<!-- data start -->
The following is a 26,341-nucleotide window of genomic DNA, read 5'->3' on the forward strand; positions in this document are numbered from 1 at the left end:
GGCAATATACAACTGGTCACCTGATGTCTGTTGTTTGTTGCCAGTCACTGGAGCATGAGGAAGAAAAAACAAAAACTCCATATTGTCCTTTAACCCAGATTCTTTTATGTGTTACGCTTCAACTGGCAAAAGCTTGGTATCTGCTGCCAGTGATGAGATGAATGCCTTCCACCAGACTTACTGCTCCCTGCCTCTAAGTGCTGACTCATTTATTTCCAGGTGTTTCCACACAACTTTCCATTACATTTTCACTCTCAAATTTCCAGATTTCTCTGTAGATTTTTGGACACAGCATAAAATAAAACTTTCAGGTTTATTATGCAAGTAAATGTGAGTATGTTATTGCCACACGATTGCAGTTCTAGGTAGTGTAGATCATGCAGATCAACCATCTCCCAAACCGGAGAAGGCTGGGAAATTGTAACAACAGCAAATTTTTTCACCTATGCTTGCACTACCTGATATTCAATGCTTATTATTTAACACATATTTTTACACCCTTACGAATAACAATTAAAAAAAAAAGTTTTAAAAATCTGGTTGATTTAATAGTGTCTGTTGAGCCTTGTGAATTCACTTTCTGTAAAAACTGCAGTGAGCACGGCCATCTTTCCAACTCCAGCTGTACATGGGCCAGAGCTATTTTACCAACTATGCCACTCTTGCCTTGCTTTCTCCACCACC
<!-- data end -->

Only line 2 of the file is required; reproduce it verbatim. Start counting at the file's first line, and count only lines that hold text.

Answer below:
GGCAATATACAACTGGTCACCTGATGTCTGTTGTTTGTTGCCAGTCACTGGAGCATGAGGAAGAAAAAACAAAAACTCCATATTGTCCTTTAACCCAGATTCTTTTATGTGTTACGCTTCAACTGGCAAAAGCTTGGTATCTGCTGCCAGTGATGAGATGAATGCCTTCCACCAGACTTACTGCTCCCTGCCTCTAAGTGCTGACTCATTTATTTCCAGGTGTTTCCACACAACTTTCCATTACATTTTCACTCTCAAATTTCCAGATTTCTCTGTAGATTTTTGGACACAGCATAAAATAAAACTTTCAGGTTTATTATGCAAGTAAATGTGAGTATGTTATTGCCACACGATTGCAGTTCTAGGTAGTGTAGATCATGCAGATCAACCATCTCCCAAACCGGAGAAGGCTGGGAAATTGTAACAACAGCAAATTTTTTCACCTATGCTTGCACTACCTGATATTCAATGCTTATTATTTAACACATATTTTTACACCCTTACGAATAACAATTAAAAAAAAAAGTTTTAAAAATCTGGTTGATTTAATAGTGTCTGTTGAGCCTTGTGAATTCACTTTCTGTAAAAACTGCAGTGAGCACGGCCATCTTTCCAACTCCAGCTGTACATGGGCCAGAGCTATTTTACCAACTATGCCACTCTTGCCTTGCTTTCTCCACCACC